The U.S. Department of Transportation's National Highway Traffic Safety Administration (NHTSA) today released new survey results that show that Americans continue to use electronic devices while driving, despite warnings that it causes their own driving to deteriorate and can lead to crashes, injuries and even death. The new data are being released at the start of National Distracted Driving Awareness Month.
The new data include statistics from the 2012 Distracted Driving Attitudes and Behaviors Survey and the 2011 National Occupant Protection Use Survey on Driver Electronics Use, as well as the 2011 Distraction Fatality Analysis Reporting System (FARS) data. All three reports are being highlighted in the premier issue of NHTSA's Safety in Numbers online monthly auto safety newsletter.
Today's 2011 National Occupant Protection Use Survey (NOPUS) shows that at any given daylight moment across America, approximately 660,000 drivers are using cell phones or manipulating electronic devices while driving, a number that has held steady since 2010. According to separate NHTSA data, more than 3,300 people were killed in 2011 and 387,000 were injured in crashes involving a distracted driver.
"Distracted driving is a serious and deadly epidemic on America's roadways," said U.S. Transportation Secretary Ray LaHood. "There is no way to text and drive safely. Powering down your cell phone when you're behind the wheel can save lives -- maybe even your own."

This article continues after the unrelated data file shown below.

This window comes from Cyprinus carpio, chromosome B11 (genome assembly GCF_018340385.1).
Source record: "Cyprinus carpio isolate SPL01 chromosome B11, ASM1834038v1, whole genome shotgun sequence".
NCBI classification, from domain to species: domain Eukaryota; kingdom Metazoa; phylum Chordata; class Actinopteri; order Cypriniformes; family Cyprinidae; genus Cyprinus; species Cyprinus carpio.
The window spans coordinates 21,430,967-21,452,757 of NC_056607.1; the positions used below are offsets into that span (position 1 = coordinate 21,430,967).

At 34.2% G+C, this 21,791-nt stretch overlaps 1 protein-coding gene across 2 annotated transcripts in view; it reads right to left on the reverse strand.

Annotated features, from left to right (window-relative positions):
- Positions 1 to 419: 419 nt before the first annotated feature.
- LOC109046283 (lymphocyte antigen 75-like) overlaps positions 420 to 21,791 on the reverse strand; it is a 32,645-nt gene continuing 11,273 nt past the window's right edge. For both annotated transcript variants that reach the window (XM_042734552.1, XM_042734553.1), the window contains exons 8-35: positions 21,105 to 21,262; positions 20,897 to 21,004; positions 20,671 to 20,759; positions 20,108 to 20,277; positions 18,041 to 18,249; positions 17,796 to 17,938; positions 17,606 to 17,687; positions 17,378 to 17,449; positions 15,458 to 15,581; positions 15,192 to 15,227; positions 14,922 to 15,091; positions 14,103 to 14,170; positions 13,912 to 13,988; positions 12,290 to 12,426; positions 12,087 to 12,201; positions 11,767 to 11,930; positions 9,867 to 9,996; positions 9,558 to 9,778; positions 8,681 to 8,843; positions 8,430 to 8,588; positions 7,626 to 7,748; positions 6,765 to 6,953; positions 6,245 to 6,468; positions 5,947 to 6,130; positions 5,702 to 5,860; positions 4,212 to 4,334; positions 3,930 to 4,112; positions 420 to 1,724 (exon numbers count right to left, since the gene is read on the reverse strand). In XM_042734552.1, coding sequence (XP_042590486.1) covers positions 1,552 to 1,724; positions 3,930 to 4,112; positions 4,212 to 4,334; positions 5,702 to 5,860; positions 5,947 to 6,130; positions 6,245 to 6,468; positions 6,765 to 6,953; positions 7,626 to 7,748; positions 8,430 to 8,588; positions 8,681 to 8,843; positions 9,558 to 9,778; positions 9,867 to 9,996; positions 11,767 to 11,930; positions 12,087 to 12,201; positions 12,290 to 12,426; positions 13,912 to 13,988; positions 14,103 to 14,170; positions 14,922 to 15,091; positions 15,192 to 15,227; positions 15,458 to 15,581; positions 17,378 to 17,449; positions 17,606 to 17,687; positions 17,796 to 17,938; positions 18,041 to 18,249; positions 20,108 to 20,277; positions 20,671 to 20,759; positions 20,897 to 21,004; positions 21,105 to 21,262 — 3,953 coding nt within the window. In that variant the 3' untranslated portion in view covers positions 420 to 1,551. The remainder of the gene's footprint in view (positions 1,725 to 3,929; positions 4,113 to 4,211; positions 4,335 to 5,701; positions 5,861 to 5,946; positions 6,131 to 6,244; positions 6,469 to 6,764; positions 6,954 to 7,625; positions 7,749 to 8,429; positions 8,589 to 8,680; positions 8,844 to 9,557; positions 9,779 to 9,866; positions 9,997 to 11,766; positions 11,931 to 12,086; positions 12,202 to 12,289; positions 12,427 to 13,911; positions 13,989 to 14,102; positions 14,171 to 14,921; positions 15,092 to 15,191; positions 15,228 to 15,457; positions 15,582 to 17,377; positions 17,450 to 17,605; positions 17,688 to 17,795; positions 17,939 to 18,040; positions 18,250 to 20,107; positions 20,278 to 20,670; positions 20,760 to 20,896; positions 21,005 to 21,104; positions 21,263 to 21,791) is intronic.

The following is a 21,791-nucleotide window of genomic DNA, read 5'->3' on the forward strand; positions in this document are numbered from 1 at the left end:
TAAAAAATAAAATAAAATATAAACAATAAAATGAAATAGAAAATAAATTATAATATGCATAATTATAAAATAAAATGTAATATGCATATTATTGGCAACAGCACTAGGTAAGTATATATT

According to NHTSA's 2012 National Survey on Distracted Driving Attitudes and Behaviors, most drivers support bans on hand-held cell phone use (74 percent) and texting while driving (94 percent). On average, these drivers thought the fines for these offenses should be at least $200.
So far 39 states, the District of Columbia, Puerto Rico, Guam and the Virgin Islands ban text messaging for all drivers. Also 10 states, the District of Columbia, Puerto Rico, Guam and the Virgin Islands prohibit all drivers from using handheld cell phones while driving.
"Many drivers see distracted driving as risky when other drivers do it, but do not recognize how their own driving deteriorates," said NHTSA Administrator David Strickland. "I urge all motorists to use common sense and keep their attention focused solely on the task of safely driving."
More than 6,000 respondents age 16 and older were interviewed by phone for the National Survey on Distracted Driving Attitudes and Behaviors. Almost half of drivers said they answer an incoming call and one in four drivers are willing to place a call on all, most, or some trips. Slightly fewer are willing to make a call while driving compared to 2010 (28% to 24%), but there is little if any change in those who answer a call while driving (52% to 49%). Considering that in 2011 there were almost 212 million licensed drivers in the America, about 102 million drivers were answering calls and 50 million drivers were placing calls while driving.
To prevent distracted driving, the Department of Transportation recommends that drivers:
Turn off electronic devices and put them out of reach before starting to drive.
Be good role models for young drivers and set a good example. Talk with your teens about responsible driving.
Speak up when you are a passenger and your driver uses an electronic device while driving. Offer to make the call for the driver, so his or her full attention stays on the driving task.
Always wear your seat belt. Seat belts are the best defense against other unsafe drivers.
For more information about distracted driving, visit Distraction.gov.